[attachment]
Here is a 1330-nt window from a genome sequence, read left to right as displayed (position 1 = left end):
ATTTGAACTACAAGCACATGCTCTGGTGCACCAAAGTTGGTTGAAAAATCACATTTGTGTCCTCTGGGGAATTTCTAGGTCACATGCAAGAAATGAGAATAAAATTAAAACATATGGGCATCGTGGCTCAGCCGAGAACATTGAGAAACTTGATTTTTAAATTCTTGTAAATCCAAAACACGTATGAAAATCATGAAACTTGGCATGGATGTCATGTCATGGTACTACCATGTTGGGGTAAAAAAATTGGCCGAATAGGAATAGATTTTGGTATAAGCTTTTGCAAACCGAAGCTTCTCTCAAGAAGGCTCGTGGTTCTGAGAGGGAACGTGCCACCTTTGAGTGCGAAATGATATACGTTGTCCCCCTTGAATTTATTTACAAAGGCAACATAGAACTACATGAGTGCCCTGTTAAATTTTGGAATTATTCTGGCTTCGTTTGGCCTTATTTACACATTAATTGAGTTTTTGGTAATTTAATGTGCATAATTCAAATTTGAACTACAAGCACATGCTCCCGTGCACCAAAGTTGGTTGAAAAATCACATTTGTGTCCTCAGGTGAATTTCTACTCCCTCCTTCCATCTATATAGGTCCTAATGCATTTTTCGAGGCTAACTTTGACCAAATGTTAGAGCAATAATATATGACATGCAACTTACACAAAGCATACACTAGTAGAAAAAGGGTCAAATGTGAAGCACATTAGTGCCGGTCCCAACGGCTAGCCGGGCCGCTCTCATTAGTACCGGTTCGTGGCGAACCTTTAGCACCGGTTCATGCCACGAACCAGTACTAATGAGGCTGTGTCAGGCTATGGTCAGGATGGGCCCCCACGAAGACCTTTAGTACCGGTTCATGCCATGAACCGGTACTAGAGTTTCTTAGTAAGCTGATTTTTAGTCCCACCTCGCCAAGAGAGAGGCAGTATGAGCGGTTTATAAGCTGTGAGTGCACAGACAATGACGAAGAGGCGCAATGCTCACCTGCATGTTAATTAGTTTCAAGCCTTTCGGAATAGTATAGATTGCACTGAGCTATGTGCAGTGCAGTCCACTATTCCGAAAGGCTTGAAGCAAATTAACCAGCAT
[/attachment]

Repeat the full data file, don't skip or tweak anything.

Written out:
Here is a 1330-nt window from a genome sequence, read left to right as displayed (position 1 = left end):
ATTTGAACTACAAGCACATGCTCTGGTGCACCAAAGTTGGTTGAAAAATCACATTTGTGTCCTCTGGGGAATTTCTAGGTCACATGCAAGAAATGAGAATAAAATTAAAACATATGGGCATCGTGGCTCAGCCGAGAACATTGAGAAACTTGATTTTTAAATTCTTGTAAATCCAAAACACGTATGAAAATCATGAAACTTGGCATGGATGTCATGTCATGGTACTACCATGTTGGGGTAAAAAAATTGGCCGAATAGGAATAGATTTTGGTATAAGCTTTTGCAAACCGAAGCTTCTCTCAAGAAGGCTCGTGGTTCTGAGAGGGAACGTGCCACCTTTGAGTGCGAAATGATATACGTTGTCCCCCTTGAATTTATTTACAAAGGCAACATAGAACTACATGAGTGCCCTGTTAAATTTTGGAATTATTCTGGCTTCGTTTGGCCTTATTTACACATTAATTGAGTTTTTGGTAATTTAATGTGCATAATTCAAATTTGAACTACAAGCACATGCTCCCGTGCACCAAAGTTGGTTGAAAAATCACATTTGTGTCCTCAGGTGAATTTCTACTCCCTCCTTCCATCTATATAGGTCCTAATGCATTTTTCGAGGCTAACTTTGACCAAATGTTAGAGCAATAATATATGACATGCAACTTACACAAAGCATACACTAGTAGAAAAAGGGTCAAATGTGAAGCACATTAGTGCCGGTCCCAACGGCTAGCCGGGCCGCTCTCATTAGTACCGGTTCGTGGCGAACCTTTAGCACCGGTTCATGCCACGAACCAGTACTAATGAGGCTGTGTCAGGCTATGGTCAGGATGGGCCCCCACGAAGACCTTTAGTACCGGTTCATGCCATGAACCGGTACTAGAGTTTCTTAGTAAGCTGATTTTTAGTCCCACCTCGCCAAGAGAGAGGCAGTATGAGCGGTTTATAAGCTGTGAGTGCACAGACAATGACGAAGAGGCGCAATGCTCACCTGCATGTTAATTAGTTTCAAGCCTTTCGGAATAGTATAGATTGCACTGAGCTATGTGCAGTGCAGTCCACTATTCCGAAAGGCTTGAAGCAAATTAACCAGCAT